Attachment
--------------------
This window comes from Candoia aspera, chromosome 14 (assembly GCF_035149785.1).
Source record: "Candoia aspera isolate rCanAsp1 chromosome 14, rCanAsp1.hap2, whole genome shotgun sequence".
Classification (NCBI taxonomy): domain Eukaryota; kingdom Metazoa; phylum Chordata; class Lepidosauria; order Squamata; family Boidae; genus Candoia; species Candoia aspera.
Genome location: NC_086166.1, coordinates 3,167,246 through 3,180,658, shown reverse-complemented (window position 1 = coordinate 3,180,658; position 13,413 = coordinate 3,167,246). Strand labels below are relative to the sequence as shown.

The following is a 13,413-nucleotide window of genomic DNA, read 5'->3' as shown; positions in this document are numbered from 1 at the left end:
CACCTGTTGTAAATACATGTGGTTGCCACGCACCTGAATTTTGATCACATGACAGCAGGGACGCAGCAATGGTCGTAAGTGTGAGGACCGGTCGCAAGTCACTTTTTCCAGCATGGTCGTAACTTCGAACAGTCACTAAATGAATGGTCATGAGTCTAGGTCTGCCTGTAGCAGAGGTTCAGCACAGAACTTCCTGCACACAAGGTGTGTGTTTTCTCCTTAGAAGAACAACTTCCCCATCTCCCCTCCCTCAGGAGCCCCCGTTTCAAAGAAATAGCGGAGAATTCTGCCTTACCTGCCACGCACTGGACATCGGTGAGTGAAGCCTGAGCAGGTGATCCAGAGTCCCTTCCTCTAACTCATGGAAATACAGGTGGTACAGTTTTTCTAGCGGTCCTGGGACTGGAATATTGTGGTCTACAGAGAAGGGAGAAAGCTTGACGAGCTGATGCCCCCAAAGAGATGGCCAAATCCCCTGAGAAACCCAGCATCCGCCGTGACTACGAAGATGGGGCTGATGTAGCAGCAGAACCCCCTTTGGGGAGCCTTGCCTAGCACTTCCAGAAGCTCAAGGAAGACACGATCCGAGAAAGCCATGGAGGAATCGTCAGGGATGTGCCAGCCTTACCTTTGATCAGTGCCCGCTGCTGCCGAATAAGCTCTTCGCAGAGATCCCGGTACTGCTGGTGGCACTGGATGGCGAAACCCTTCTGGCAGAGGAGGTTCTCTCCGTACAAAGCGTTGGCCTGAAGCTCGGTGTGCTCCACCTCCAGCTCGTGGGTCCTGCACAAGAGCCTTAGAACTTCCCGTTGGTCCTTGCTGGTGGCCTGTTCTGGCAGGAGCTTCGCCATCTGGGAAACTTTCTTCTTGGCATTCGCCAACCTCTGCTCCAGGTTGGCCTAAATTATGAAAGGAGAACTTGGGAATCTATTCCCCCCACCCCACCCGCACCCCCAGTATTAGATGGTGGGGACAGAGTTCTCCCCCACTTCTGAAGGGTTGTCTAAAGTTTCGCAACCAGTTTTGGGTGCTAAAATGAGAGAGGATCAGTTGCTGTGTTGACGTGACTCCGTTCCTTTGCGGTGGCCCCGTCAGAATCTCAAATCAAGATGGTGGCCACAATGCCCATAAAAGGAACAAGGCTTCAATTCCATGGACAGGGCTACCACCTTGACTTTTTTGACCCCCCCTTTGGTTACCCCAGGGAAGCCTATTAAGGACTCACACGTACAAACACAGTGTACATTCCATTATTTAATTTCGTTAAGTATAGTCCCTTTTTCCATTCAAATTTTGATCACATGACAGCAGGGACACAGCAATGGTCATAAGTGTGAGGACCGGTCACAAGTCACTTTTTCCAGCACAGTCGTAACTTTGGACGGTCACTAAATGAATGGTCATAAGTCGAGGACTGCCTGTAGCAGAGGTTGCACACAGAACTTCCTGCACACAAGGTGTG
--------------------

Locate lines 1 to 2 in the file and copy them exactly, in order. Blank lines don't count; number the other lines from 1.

This window comes from Candoia aspera, chromosome 14 (assembly GCF_035149785.1).
Source record: "Candoia aspera isolate rCanAsp1 chromosome 14, rCanAsp1.hap2, whole genome shotgun sequence".